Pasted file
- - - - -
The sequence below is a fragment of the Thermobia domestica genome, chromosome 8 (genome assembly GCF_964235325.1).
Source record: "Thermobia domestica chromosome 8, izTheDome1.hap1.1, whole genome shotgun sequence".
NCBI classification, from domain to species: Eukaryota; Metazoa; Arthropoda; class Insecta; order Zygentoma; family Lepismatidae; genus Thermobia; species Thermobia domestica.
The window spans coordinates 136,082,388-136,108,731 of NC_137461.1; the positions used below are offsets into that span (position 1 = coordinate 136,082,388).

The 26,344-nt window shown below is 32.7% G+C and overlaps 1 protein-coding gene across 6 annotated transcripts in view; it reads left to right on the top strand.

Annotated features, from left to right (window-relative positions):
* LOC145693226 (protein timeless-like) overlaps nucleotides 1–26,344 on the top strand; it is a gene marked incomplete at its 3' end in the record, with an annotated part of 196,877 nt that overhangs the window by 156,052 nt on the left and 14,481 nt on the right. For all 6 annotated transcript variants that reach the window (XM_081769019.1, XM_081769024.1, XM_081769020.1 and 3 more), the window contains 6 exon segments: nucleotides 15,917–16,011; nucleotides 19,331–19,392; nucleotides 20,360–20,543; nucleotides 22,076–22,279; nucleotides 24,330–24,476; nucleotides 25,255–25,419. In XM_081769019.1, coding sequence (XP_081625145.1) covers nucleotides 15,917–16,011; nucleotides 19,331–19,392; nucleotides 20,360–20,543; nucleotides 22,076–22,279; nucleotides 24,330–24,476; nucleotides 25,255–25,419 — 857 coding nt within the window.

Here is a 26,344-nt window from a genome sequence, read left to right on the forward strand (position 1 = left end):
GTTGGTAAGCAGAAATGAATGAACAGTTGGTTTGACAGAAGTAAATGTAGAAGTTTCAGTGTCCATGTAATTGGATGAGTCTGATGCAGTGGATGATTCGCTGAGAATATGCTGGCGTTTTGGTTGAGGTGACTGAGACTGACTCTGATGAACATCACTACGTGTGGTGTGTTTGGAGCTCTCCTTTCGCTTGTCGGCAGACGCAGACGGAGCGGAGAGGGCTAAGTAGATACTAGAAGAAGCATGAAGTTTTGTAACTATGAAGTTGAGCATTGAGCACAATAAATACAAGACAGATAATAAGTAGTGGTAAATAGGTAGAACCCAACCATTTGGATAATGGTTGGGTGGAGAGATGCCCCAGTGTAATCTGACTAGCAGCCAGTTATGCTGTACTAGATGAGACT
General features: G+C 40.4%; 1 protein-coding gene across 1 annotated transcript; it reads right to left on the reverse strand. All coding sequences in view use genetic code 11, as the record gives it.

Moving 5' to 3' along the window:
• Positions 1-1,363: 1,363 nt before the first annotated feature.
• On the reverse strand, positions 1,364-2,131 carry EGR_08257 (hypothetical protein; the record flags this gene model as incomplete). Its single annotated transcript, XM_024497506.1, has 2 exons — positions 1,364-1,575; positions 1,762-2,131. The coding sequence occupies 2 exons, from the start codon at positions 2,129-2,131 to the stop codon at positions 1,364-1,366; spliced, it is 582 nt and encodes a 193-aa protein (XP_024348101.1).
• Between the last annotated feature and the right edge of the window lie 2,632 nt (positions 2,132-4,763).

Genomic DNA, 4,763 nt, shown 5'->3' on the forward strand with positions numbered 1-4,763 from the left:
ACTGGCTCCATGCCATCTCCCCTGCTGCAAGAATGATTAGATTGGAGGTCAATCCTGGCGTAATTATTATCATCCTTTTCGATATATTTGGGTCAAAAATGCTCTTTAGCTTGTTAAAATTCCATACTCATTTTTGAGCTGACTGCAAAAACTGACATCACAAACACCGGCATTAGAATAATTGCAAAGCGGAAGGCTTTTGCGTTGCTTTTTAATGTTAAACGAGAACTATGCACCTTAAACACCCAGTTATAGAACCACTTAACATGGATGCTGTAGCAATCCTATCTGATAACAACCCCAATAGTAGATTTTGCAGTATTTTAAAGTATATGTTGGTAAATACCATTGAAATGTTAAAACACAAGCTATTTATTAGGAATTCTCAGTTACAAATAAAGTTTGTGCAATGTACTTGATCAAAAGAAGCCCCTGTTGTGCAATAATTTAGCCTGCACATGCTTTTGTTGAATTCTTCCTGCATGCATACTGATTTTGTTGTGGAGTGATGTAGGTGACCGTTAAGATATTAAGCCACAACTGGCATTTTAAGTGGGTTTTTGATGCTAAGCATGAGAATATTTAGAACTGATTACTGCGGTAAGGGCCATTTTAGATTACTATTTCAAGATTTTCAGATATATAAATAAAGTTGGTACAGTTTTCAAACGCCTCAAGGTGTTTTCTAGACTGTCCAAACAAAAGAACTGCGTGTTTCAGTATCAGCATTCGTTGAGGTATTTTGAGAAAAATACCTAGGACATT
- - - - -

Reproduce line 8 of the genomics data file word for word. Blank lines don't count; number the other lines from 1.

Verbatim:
Here is a 26,344-nt window from a genome sequence, read left to right on the forward strand (position 1 = left end):